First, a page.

But Mallard is not proposing wholesale reabsorptions. In fact, last year the government set up a new Crown entity, the Tertiary Education Commission, to reorganise that sector — a task that might logically have been done by the Ministry of Education.

However, he is now reactivating legislation to regularise Crown entities’ governance. Each Crown entity now has its own legislation and so operates differently.

The new bill, drafted in 2000 but stalled while ministers worked out their overall approach to state sector organisation, will group Crown entities into five categories:

* Crown agencies, which operate very much like mini-departments, carrying out government decisions;

* autonomous Crown entities (ACEs), which have been given a degree of independence, such as the Law Commission;

* independent Crown entities (ICEs), such as the Commerce Commission and Securities Commission, which have quasi-judicial functions that need to be exercised at arm’s-length from ministers;

* Crown-owned companies, which perform a social function as well as a commercial function and so are not wholly commercial entities as are state-owned enterprises; and

* schools, which are a category on their own, operating under boards of trustees but with staffing and funding decided by the government.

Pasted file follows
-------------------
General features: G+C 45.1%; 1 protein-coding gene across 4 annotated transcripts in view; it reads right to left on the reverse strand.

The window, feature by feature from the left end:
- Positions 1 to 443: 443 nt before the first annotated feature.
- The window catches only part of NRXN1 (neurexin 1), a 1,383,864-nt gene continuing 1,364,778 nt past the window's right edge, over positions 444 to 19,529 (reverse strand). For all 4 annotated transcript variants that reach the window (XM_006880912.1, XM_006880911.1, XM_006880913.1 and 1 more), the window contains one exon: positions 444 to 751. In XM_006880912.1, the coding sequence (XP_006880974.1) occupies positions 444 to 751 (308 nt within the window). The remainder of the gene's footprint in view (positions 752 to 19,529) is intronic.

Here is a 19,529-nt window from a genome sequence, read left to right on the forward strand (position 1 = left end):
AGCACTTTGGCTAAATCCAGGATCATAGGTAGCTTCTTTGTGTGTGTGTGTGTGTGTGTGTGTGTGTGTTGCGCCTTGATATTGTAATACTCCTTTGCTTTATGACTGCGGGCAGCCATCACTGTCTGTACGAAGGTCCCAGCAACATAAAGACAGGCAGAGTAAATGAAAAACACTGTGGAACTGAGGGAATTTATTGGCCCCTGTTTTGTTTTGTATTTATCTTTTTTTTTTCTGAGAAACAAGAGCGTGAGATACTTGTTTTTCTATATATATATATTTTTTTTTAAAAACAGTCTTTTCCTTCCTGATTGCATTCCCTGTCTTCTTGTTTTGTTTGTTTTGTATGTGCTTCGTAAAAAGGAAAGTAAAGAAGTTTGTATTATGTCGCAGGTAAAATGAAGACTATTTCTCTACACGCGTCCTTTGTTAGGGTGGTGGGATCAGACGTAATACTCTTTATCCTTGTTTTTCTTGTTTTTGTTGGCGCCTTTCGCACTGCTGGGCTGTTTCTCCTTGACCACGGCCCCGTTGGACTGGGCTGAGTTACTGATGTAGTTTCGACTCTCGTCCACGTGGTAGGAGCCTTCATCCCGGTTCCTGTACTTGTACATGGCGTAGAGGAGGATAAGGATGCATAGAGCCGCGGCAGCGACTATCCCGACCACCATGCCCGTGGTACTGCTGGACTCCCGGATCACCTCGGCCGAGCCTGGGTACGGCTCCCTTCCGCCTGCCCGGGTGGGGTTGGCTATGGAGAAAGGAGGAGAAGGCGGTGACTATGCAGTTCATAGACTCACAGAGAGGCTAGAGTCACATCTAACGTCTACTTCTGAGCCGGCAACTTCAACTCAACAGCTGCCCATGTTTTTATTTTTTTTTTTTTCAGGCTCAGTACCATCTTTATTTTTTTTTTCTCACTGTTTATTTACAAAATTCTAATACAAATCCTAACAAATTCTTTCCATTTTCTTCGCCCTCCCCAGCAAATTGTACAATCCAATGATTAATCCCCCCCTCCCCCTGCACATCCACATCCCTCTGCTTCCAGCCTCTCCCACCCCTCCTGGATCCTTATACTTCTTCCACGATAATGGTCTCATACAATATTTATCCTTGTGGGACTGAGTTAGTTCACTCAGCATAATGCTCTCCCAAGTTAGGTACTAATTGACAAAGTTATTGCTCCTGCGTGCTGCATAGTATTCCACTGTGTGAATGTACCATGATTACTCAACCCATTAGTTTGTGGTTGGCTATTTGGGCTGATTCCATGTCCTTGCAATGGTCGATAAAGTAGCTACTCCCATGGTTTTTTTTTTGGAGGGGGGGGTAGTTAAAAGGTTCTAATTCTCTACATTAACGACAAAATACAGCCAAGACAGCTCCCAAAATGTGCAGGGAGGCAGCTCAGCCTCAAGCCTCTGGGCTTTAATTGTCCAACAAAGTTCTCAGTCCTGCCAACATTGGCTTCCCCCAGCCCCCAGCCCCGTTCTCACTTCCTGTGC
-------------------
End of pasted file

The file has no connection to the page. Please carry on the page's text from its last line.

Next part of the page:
The State Services Commission is now working through a detailed alignment of each Crown entity’s legislation with the proposed bill.

That is expected to take several months. Mallard intends to have the revised bill in the House in August.

His bill differs in an important respect from the 2000 version: it introduces the capacity for the government to encourage and, if necessary, direct agencies to work together in pursuit of government aims. This is the extension of the government’s cherished “whole-of-government” approach which it has applied to departments.

One example is the “circuit-breaker” teams that are being developed to tackle social issues at local level.

Three pilots dealing with “intractable” issues — truancy in Rotorua, settlement of skill migrants in Auckland and reducing family violence in Hamilton — have proved successful enough to explore national rollouts of the pilots and to move into economic and environmental issues.

Mallard is also driving the standardisation of government computer purchasing and information technology to reduce costs and make departments more user-friendly to those who deal with them — and to give the public a “whole-of-government” feel.

This in part revolves around the government internet portal (, a one-stop entry to government services for suppliers and users. It is financed with a levy based on departments’ size and computer procurement.

One issue is what level of authentication is needed for different services — a much higher level is required for access to tax records than exam results, for example. Another is to ensure people on “low-grade computers in rural areas” can access the system.